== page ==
A Record Year By The Numbers
Email Editor
As we noted in December’s issue, 2006 posted record-breaking activity in the health care M&A industry. Based on preliminary figures (more deals will likely be mined from the annual reports appearing over the next 90 days), a total of 991 mergers and acquisitions were announced in the 13 sectors of the health care industry that we cover. This is the highest volume reported in the past six years (see the chart on page 16).
The nine sectors of the health care services segment recorded 520 deals, a 1% decrease from the 527 in the previous year, while the four sectors of the health care technology segment recorded 471, a 6% increase over the 443 deals announced in 2005.
Deal Volume
The three most active sectors in both 2006 and in 2005—and with the same ranking—were Medical Devices with 150 deals (2005, 141), Long-Term Care with 143 deals (2005, 129) and Pharmaceuticals with 137 deals (2005, 128). Taken together, these three accounted for 43% of the year’s deal volume. E-Health saw a 13% increase in 2006 deal volume, followed by Long-Term Care with 11% and Laboratories with 10%. On the flip side of the coin, Home Health posted a 27% decline followed by Managed Care and Rehabilitation, both of which saw a 10% decrease in M&A activity.
What They Paid
The figures in the tables on pages 3 and 16 firmly establish that 2006 was a banner year in terms of the total dollars committed to fund the year’s M&A activity. The $260.7 billion committed in 2006 represents a 61% increase over the $162.3 billion in 2005 and a 59% increase over the next-highest $164.3 billion posted in 2004.
As we have come to expect, technology sectors led the pack, capturing $171.8 billion, or 66% of the year’s total. This represents a modest percentage decrease from 2005 when the technology sector garnered 71% of all the capital invested in health care M&A. Among the individual sectors, Pharmaceuticals led with $77.1 billion, or 29.6% of the year’s total. It was followed by Medical Devices with $53.5 million (20.5%), Biotechnology with $36.4 billion (14.0%), Hospitals with $34.9 billion (13.4%) and Long-Term Care with $22.5 billion (8.6%). Straggling and struggling at the other end of the spectrum, the Rehabilitation sector posted a paltry $153.0 million (although this does represent a hopeful 60% increase over 2005’s dismal results).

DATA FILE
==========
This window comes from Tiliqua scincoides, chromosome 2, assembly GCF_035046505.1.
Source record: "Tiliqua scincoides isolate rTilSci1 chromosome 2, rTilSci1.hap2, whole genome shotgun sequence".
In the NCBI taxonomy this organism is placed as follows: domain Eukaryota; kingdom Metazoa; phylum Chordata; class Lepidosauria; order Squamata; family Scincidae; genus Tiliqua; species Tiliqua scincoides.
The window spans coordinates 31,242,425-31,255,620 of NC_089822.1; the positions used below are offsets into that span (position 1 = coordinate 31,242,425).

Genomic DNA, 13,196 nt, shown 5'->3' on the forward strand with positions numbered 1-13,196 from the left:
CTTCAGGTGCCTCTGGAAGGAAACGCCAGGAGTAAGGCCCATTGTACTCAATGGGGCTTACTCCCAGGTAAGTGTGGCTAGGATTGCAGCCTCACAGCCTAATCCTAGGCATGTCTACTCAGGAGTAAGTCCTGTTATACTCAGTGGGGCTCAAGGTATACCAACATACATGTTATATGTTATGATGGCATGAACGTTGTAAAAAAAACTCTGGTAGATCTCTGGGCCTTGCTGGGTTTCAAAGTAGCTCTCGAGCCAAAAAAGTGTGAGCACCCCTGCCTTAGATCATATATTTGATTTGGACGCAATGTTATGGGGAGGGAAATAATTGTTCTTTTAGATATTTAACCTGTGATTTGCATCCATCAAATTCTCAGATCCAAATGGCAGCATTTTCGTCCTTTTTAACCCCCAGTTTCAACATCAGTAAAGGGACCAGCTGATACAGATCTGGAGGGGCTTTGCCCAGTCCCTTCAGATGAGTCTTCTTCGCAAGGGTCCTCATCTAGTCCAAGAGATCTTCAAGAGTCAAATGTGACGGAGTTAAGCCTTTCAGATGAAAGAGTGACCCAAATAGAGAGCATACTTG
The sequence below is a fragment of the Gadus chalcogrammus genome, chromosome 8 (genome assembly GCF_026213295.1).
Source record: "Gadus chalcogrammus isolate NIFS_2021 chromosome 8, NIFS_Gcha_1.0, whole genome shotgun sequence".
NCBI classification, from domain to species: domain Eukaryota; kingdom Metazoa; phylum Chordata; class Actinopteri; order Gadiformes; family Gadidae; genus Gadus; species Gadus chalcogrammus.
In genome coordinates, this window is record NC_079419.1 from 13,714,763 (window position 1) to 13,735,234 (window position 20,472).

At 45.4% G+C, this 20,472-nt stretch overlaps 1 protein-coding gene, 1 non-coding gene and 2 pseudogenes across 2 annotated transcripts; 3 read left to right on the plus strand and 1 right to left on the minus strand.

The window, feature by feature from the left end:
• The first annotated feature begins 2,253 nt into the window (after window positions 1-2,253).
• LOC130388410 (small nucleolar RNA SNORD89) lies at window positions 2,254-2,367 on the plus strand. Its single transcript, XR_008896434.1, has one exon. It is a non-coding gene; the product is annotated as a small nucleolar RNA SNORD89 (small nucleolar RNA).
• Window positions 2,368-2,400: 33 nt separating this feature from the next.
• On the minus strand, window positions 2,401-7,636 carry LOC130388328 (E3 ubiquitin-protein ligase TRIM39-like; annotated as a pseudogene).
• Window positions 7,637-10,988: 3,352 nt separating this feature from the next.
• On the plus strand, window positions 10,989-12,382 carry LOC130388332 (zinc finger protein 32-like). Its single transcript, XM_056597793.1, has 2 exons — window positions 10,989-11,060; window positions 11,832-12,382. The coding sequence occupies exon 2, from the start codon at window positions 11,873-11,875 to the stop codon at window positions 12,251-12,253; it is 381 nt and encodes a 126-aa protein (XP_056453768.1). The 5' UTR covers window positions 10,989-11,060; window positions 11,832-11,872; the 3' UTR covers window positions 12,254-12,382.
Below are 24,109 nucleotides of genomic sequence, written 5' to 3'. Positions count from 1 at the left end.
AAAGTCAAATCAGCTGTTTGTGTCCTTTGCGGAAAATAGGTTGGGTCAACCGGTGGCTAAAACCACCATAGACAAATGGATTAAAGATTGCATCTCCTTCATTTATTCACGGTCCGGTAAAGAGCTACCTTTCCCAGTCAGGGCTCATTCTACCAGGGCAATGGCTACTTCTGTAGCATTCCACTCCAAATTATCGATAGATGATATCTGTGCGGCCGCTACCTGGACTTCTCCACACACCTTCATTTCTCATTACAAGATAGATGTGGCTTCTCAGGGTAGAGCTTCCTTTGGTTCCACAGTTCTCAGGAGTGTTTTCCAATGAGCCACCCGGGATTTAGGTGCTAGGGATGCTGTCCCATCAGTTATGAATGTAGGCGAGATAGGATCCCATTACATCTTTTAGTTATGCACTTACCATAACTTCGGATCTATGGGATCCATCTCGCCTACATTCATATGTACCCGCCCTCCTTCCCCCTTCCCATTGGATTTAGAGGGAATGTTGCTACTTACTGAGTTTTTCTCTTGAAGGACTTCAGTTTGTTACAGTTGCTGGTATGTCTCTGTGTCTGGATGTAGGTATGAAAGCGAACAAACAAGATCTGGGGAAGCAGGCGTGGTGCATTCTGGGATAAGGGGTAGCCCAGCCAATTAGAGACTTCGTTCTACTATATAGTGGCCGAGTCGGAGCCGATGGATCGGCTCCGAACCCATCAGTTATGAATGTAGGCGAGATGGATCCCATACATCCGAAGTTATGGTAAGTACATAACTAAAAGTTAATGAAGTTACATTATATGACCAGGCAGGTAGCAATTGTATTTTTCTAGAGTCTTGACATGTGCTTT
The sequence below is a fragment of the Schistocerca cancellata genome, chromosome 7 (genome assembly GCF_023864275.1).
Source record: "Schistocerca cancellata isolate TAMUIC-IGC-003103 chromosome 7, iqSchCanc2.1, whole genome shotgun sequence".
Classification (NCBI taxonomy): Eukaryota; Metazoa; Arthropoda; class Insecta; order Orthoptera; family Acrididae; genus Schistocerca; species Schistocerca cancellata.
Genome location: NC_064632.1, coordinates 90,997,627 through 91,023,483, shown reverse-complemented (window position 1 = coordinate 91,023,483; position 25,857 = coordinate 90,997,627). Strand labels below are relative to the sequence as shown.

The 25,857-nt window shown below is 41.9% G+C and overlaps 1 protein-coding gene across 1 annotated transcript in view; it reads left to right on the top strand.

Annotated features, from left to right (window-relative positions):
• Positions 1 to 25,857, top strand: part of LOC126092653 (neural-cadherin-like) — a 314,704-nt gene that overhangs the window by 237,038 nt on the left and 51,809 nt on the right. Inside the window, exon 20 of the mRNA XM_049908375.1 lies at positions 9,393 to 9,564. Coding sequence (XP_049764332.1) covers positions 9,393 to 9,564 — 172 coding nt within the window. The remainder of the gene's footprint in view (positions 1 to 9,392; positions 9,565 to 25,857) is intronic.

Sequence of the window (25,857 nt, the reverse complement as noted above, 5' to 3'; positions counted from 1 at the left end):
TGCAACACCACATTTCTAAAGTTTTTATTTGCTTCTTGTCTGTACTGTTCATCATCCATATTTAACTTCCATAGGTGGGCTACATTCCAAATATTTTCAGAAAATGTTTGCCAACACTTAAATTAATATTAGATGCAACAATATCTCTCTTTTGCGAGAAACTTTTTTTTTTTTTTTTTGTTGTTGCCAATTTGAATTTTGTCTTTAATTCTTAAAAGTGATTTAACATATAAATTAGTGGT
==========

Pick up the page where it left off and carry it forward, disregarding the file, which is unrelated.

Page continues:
Billion-Dollar Deals
As may be seen from the table on page 16, a total of 35 billion-dollar deals were announced in 2006 with a combined dollar value of $200.1 billion, accounting for 77% of all health care M&A dollars spent during the year. The year’s largest deal, the $33.0 billion privatization of hospital giant HCA (NYSE: HCA) by a consortium of private equity firms, was the largest deal ever in the Hospital sector though smaller than some mega-deals in the Pharma industry.
During 2006, but particularly during the second half, pundits devoted a lot of space to discussions of the shrinking premiums that acquisitions of publicly traded corporations were commanding in the market. Word on the street and in print asserted that the “big deal” premium, for transactions worth more than $500 million, had all but evaporated in 2005. Maybe some investment banker touted this juicy factoid as a justification for CVS’s (NYSE: CVS) recent $21.0 billion bid for pharmacy benefits manager Caremark Rx (NYSE: CMX), which carried no premium whatsoever. It has also been bandied about as an indication that current M&A is more disciplined than it was in the go-go, buy-anything-that-moves dealmaking of the mid-1990s.
Despite rumors of its demise, most M&A analysts tend to agree that the average 2006 acquisition premium hovered around 20% above the target’s stock price, generally but not always defined as the day before the deal was announced. We ran our own numbers to see how health care M&A compared with all of M&A during the year. The vast majority of transactions for which we have relevant data are in the technology segment.
By our calculations, the average acquisition premium commanded in all of health care was 31%, the median 29%, some 50% more than the average for M&A across all industries. Biotech deals commanded the highest premiums with an average of 42.8% (median, 40.0%), followed by Pharma with an average of 27.5% (median, 29.0%), e-Health with an average (and median) of 24.3% and Medical Devices with an average of 22.9% (median, 21.0%). Biotechnology appears to have attracted the highest premiums—or so we can imagine consultants advising their clients—as a reward for the risk that (selling) investors have made in an industry which as a whole has yet to generate a profit. Pharmaceuticals follows in second place not just because of its increasing involvement in the biotech industry, but also because of the tasty profits that can be reaped from sales of branded and generic drugs—Pfizer’s (NYSE: PFE) blockbuster Lipitor generated a healthy $12.7 billion last year). Medical Devices, as perhaps the most “mature” and least risky sector, most closely approximated the overall average premium for all industries.